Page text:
It seems that consensus is disappearing from dialogue in the United States, with wider divides in Congress, culture and American politics. But if you look closely enough, consensus is alive and kicking in some unlikely places.
Consensus decision-making is a unique way of coming to an agreement between multiple members of a community. Where a more traditional decision-making process involves voting and yielding to the preference of the majority, consensus requires that every individual in the group agrees to the final decision.
It is used in many communities, including two of the cooperative houses on the Stanford campus, to select rooms, purchase food and make policies about issues like quiet hours and house jobs.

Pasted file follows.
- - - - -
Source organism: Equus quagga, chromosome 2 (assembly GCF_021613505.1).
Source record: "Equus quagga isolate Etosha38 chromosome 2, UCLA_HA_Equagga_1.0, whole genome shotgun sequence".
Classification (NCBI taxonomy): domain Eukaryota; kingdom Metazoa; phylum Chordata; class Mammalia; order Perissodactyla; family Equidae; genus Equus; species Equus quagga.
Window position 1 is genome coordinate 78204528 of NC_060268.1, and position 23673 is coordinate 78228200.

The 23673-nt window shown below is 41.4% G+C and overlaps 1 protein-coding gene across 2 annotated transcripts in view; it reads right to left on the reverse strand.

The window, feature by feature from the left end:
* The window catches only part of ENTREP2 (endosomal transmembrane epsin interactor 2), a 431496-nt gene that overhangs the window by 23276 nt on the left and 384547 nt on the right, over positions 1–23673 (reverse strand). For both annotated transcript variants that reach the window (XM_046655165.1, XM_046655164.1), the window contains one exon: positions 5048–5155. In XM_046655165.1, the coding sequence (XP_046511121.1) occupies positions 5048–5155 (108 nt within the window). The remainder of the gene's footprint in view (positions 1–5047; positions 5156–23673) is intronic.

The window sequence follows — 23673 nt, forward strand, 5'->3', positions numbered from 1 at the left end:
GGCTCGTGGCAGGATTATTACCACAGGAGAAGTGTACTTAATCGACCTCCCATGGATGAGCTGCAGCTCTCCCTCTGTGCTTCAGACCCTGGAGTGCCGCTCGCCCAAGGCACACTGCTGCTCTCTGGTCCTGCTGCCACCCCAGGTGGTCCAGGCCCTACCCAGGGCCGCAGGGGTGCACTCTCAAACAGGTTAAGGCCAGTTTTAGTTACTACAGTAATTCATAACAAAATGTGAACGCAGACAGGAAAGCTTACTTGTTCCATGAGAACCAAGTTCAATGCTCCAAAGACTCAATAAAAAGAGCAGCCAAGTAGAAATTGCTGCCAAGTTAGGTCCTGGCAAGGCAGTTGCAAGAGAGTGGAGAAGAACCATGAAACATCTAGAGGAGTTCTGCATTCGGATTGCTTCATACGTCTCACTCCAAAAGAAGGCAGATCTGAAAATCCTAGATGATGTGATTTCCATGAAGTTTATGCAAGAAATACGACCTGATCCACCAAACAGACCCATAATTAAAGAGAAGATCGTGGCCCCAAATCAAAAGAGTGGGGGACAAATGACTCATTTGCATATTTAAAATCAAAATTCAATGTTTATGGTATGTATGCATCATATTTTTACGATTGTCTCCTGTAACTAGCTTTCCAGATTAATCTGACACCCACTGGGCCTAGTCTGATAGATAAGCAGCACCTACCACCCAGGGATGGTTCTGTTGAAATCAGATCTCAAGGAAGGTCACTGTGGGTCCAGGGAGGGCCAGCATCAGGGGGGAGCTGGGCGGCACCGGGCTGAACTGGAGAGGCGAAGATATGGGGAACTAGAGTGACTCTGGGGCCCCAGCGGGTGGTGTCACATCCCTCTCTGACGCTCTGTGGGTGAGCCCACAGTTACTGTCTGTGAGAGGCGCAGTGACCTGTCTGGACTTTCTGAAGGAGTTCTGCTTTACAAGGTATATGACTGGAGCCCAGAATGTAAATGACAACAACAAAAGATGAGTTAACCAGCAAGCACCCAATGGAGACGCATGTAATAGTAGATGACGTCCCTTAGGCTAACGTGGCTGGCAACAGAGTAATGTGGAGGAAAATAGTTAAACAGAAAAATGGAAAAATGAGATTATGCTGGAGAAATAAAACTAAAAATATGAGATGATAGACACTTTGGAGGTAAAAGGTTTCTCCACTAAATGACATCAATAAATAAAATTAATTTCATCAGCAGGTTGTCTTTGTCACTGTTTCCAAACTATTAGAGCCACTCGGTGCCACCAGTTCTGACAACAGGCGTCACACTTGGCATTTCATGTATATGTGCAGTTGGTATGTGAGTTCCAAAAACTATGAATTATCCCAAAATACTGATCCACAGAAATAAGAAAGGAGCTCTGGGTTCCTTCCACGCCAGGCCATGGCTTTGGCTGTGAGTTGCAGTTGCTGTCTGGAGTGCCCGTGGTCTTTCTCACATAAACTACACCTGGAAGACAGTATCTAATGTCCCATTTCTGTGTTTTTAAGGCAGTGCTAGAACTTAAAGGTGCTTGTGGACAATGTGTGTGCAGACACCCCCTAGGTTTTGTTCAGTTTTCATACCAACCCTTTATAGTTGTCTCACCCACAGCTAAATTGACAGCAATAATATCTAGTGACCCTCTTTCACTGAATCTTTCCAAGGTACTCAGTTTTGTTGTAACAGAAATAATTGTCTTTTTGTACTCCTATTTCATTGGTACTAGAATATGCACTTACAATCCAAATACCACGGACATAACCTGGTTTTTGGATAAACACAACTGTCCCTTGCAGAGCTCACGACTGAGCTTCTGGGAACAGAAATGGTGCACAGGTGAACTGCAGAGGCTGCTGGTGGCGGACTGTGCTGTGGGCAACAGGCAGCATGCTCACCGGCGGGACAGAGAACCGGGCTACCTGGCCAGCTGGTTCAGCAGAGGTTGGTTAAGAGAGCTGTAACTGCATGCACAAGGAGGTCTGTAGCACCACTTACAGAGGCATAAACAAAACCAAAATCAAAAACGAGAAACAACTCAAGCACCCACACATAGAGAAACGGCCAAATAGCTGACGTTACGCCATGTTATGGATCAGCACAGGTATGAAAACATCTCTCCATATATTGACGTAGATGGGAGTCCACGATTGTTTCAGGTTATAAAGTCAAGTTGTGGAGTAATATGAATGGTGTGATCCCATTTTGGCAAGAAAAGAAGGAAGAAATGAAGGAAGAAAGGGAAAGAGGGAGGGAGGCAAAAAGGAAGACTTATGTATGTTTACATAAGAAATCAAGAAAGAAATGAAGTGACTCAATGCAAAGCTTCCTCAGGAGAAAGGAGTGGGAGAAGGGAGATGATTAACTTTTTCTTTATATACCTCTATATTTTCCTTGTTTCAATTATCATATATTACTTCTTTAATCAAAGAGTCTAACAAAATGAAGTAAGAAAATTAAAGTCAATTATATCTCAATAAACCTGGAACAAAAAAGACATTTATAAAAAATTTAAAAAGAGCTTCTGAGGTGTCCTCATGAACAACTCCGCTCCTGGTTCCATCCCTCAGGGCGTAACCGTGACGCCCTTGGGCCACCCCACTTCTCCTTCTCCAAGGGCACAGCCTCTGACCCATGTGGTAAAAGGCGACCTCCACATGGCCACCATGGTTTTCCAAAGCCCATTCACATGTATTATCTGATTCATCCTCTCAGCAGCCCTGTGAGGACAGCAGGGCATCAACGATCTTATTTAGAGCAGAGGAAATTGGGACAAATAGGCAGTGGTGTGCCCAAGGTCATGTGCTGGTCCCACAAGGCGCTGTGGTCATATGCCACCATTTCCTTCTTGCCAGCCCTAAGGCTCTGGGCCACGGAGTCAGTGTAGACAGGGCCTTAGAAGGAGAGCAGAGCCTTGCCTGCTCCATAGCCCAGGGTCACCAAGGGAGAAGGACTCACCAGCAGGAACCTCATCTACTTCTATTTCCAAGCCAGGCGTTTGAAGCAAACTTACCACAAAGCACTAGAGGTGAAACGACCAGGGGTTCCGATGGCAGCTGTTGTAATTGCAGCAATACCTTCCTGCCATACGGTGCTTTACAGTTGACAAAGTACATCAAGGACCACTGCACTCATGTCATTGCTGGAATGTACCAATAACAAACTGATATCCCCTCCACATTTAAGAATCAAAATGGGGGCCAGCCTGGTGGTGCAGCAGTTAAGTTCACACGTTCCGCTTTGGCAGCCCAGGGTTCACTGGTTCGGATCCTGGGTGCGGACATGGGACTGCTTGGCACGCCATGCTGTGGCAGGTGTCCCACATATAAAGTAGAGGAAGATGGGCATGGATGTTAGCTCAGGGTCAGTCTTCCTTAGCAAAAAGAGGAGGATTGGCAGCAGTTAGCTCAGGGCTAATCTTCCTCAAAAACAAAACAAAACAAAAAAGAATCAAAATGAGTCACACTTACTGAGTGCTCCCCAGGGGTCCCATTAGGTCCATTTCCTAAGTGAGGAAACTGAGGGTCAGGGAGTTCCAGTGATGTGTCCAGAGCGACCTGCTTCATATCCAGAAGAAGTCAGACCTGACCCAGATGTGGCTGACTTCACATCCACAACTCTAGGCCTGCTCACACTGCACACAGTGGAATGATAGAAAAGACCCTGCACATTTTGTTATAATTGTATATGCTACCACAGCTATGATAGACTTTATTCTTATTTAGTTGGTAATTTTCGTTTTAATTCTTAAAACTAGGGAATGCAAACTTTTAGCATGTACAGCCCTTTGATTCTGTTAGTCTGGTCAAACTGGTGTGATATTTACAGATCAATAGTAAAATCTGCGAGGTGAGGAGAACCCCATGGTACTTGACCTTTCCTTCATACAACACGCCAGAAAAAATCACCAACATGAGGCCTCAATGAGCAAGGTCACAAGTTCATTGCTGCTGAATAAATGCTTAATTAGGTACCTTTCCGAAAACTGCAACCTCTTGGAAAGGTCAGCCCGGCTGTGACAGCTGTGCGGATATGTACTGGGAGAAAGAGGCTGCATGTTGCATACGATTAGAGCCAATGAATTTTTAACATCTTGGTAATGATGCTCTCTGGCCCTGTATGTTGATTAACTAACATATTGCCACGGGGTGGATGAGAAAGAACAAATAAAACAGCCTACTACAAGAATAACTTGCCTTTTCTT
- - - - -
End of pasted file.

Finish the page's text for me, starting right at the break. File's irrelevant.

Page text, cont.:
Consensus has been used for centuries — by Native American communities, Quakers, and more recently, in nonprofits and political movements, as well as in companies like Starbucks, Mitsubishi and Levi Strauss & Co., according to a University of Minnesota report.
Since long before these local, intentional communities adopted it, consensus, in some form, has been central to problem solving and mediation in many circles.
In this podcast, we hear from members of local cooperative and Quaker communities, visit a contentious food policy meeting and explore the challenges of unanimity.